Consider evidence, not just emotion on ‘assisted dying’

While making assisted suicide easier can be made to sound seductive, it is incredibly dangerous and open to abuse. A new bill in the British parliament is both unsafe and unnecessary, says Agnes Fletcher of Living and Dying Well

Physician-assisted-dying
Dealing with the end of life; a terrible dilemma
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Agnes Fletcher
On 16 July 2015 12:19

On September 11, Rob Marris MP’s Assisted Dying (No. 2) Bill will have its Second Reading in the Commons. According to Dignity in Dying, which has conducted an opinion poll on the subject, over 80 percent of the public would like to see the law changed.

At Living and Dying Well we believe that there is no compelling evidence for legal change. Even if there was, this Bill presents insufficient safeguards to protect the most vulnerable of us from the pressure of a new “duty to die” -- or indeed from direct coercion for financial gain.

At the moment, the Suicide Act 1961 is clear, effective, and protects us all. Committing suicide is not illegal, but as a society we make every effort to prevent it. And encouraging or assisting someone else to commit suicide is illegal.

We respond compassionately to people who feel suicidal, whatever the source of their distress, and whether or not we can resolve all the issues that they face. We have national suicide prevention policies and suicide watches in prisons. Once exceptions are made to that clear principle of not encouraging or assisting suicide, we are all more vulnerable.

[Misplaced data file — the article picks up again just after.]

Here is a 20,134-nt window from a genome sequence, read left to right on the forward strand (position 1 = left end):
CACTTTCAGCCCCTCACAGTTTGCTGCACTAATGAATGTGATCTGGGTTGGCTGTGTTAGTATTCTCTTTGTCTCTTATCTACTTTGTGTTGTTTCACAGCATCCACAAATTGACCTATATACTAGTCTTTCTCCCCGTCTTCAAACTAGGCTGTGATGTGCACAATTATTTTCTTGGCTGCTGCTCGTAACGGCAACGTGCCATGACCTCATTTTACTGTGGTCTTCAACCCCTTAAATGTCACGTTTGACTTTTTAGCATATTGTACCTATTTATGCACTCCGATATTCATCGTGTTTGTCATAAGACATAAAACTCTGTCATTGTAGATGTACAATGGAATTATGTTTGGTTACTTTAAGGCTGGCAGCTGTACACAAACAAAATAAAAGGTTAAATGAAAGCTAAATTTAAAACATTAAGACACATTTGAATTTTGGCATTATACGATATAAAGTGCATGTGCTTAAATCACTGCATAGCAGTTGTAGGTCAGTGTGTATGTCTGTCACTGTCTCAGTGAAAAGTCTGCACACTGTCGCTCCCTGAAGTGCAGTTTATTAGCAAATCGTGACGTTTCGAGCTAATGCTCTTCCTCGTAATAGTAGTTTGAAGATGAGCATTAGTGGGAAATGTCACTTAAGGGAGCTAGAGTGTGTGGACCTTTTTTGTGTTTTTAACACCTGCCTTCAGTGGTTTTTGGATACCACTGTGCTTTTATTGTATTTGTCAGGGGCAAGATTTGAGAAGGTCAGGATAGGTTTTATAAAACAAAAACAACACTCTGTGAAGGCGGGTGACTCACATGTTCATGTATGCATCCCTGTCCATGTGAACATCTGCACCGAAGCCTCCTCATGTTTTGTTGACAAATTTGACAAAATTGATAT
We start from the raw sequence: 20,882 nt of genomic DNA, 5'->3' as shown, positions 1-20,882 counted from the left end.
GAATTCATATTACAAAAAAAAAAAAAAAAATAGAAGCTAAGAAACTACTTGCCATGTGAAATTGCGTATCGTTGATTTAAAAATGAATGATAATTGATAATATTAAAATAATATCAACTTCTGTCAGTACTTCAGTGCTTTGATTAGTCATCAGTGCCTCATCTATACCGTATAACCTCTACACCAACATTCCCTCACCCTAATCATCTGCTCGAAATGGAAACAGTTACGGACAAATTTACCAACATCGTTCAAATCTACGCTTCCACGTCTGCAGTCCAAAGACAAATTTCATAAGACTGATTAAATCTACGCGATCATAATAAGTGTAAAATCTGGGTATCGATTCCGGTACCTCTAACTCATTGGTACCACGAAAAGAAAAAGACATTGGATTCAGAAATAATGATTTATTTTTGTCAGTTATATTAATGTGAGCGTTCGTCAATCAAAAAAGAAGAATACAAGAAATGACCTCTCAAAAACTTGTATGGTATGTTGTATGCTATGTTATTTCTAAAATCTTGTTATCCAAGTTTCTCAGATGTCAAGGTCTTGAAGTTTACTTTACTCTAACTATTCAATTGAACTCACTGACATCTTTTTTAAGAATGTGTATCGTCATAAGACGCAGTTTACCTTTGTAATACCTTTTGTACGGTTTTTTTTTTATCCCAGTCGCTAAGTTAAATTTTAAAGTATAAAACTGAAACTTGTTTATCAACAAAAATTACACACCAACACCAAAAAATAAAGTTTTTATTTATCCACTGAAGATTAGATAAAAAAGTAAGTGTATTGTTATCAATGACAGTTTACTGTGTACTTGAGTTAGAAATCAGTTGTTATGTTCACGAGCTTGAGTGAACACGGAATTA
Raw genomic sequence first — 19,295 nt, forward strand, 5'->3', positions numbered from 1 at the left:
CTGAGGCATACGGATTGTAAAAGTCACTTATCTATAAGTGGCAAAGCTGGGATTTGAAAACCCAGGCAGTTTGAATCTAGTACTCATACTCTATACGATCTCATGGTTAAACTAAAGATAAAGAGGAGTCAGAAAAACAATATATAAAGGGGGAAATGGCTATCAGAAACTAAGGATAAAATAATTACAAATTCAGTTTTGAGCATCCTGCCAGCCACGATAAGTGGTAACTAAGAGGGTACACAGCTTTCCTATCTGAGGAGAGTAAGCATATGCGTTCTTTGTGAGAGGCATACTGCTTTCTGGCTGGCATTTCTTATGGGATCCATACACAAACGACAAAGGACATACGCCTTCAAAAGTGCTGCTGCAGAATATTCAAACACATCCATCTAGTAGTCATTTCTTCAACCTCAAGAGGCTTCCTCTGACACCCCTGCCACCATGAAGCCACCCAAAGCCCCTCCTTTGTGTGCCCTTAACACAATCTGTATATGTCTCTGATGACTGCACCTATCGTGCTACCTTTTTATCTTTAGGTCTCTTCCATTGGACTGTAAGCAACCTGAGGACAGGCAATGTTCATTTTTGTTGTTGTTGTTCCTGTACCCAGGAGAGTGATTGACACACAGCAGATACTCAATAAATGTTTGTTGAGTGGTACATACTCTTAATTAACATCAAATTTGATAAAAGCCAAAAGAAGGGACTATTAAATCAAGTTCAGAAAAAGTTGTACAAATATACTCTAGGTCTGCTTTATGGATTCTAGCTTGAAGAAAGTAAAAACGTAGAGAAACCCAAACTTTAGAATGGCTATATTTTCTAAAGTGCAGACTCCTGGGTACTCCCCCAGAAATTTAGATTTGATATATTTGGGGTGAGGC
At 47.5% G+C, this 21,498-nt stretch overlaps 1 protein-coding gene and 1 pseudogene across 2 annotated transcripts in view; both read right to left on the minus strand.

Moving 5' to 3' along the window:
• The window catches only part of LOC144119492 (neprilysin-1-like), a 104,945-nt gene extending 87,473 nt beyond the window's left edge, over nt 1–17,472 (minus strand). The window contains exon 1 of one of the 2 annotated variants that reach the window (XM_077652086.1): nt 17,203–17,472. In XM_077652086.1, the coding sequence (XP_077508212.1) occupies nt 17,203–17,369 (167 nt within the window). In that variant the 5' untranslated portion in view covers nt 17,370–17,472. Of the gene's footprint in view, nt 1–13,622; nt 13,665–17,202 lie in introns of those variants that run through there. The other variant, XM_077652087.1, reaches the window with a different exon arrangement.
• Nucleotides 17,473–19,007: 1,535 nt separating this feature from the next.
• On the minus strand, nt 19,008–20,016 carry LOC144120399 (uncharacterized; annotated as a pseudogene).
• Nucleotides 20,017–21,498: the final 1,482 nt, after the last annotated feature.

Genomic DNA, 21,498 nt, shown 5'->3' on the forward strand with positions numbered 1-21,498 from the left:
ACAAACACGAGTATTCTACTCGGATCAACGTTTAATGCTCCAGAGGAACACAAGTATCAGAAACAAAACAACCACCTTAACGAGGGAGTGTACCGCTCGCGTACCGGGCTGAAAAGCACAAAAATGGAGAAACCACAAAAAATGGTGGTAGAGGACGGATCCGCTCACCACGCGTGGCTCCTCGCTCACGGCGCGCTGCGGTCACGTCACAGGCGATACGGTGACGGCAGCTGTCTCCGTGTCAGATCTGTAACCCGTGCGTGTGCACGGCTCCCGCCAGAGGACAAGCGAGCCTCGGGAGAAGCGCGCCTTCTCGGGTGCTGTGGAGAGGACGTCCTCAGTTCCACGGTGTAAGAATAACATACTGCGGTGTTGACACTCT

The law works well. A handful of cases pass the desk of the Director of Public Prosecutions each year. Prosecutors’ guidance offers discretion, which means that people who give minor assistance for compassionate reasons -- such as accompanying a relative abroad to a suicide facility such as Dignitas -- are not prosecuted.

Few criminal laws are broken so rarely, although such prosecutorial discretion is not uncommon.

Is the law cruel? Any of us can refuse life-sustaining treatment or have it withdrawn, including, if we have signed an advance directive, once we have lost the capacity to take such a decision. We remain entitled to good quality end of life care, including palliative medicine to ease pain, and other distressing symptoms.

The Assisted Dying (No. 2) Bill and Lord Falconer’s Assisted Dying Bill on which it is based is not about committing suicide. It is about the state licensing doctors to supply lethal drugs to people to assist them to commit suicide -- physician-assisted suicide.

Two doctors would determine diagnosis and whether someone was expected to live less than six months. They would assess whether someone had the capacity to make such a momentous decision using the definition in the Mental Capacity Act  -- which assumes capacity unless there is evidence to the contrary.